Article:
Gazette Editorial Board
Community stakeholders fighting the use and sale of illegal drugs often find themselves aiming at a moving target.
That’s especially true when it comes to synthetic drugs, where with slight changes to chemical makeup, manufacturers can skirt laws intended to ban them.
So we understand why Cedar Rapids officials want to use their zoning authority to restrict new businesses from advertising, storing or selling synthetics. The approach may not be perfect, but it’s just about the only tool they have.
Nor is there much point in waiting for legislators to come up with the perfect legal language that will prevent drug manufacturers from finding new loopholes in the law. Effective legislation ultimately may prove impossible to craft.
We don’t oppose the proposal to use zoning and permitting to try to reduce the availability of synthetics in Cedar Rapids. But it has limitations.
Educating the public about potential dangers of synthetics, and getting parents engaged to help fight the problem, is probably the best way forward for now.
Synthetic recreational drugs, or synthetics, generally fall into one of two large categories: synthetic cannabinoids, created by applying chemical compounds to an organic substance, and synthetic cathenodes, which are powder or crystalline stimulants.
Despite their different physical properties and effects, they are similar in that they can be quickly manufactured and reformulated to be legally sold under an ever-shifting variety of brand names, Dale Woolery, Associate Director of the Governor’s Office of Drug Control Policy told us this week.
Synthetics have “ushered in a new era of drug trafficking and drug use,” Woolery told us.
“Not only do we have drugs that can be changed quickly and distributed and marketed quickly, people know about it quickly,” he said. “The speed with which everything happens is much more quick than 10 or 20 years ago, when we were talking about organic substances,” Woolery said. “It’s a whole new ballgame.”
Substance abuse experts say they’re seeing a steady increase in the number of Iowans — especially teenagers — admitting to using the drugs, which were relatively unknown only a few years ago.
“We’re definitely seeing an increase, year to year,” MECCA Vice President Shannon Greene told us this week.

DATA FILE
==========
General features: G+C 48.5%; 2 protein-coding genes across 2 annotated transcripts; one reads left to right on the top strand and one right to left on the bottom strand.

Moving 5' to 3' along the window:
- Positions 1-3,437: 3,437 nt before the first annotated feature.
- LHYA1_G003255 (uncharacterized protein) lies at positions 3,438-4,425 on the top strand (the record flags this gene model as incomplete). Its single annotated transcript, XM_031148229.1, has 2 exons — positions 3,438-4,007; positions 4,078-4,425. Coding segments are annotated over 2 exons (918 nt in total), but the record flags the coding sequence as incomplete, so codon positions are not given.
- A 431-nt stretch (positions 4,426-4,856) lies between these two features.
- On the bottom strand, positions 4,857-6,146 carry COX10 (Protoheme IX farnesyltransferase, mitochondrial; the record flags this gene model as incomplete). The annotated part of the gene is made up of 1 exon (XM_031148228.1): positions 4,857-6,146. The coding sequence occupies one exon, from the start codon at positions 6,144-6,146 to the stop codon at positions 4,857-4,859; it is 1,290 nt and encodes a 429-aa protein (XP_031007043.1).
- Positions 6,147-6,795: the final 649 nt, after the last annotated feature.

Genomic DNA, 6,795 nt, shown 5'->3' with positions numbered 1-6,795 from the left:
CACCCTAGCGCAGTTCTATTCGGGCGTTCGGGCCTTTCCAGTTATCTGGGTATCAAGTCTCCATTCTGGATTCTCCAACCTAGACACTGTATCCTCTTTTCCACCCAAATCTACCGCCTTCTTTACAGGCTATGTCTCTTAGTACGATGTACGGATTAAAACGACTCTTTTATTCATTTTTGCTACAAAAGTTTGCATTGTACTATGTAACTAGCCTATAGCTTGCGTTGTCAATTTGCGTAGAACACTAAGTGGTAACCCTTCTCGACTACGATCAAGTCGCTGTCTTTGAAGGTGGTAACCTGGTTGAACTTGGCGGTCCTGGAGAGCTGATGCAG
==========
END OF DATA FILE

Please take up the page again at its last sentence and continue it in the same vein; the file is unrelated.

MECCA, which operates substance abuse prevention and treatment services in several counties, treated 95 synthetic drug users under age 18 in FY2013, Greene told us, compared with 79 users in FY2011.
The consequences of ingesting these unknown substances can range from agitation, nervousness and racing heartbeat to more serious concerns, including hallucinations and bizarre and violent behavior — as dangerous as many other clearly defined illegal drugs.
Iowa lawmakers banned six common chemicals used in synthetic drugs back in 2011, but manufacturers simply tweaked their recipes to produce similar substances using chemicals not specifically prohibited by law. Lawmakers still are trying to figure out how to end the cat-and-mouse game — one proposal would make it easier to add chemicals to the controlled substance list, at least temporarily, in order to keep up with the supply.
“The legislative process is important, but it’s not going to be able to keep up,” Woolery told us,
“The zoning approach is one of those non-traditional, innovative ways that, if it’s done legally, is worth looking at,” he said.
THE ZONING PLAN
Cedar Rapids officials hope to combat the problem of synthetic drugs by amending the city’s zoning ordinance to prohibit new takeout alcohol and tobacco shops from advertising, storing or selling them.
The ordinance would require business owners to obtain a conditional-use permit to open any new shop in which alcohol and tobacco sales make up more than 40 percent of the shop’s business. The permit also would require the business to prohibit loitering, install video cameras and provide litter containers, and would restrict them from selling, storing or advertising synthetic recreational drugs, regardless of whether those drugs aren’t technically in violation of state drug laws.
The proposal, still under review, would expand on an ordinance that already prohibits alcohol and tobacco shops from being located within 300 feet of any church or school, further restricting such shops from locating near rehabilitation centers, emergency residential shelters, libraries, parks, rec centers, civic auditoriums and convention centers. It would limit the number of shops that could be operated within a quarter mile of a similar store.
Needless to say, there are limitations to that approach. Even if adopted, the ordinance would not apply to existing businesses or those that don’t meet the 40 percent threshold, leading some to question whether the ordinance would have any effect on the sale of synthetic drugs.
But it’s something, maybe the best thing that council can do, for now, to reduce the availability of such drugs and help raise awareness about potential dangers.
Too many people — including parents and teens — still don’t understand the potential dangers of synthetic recreational drugs or know how to recognize signs of their use. Making sure they do should be a high priority for schools, public health agencies and community leaders.
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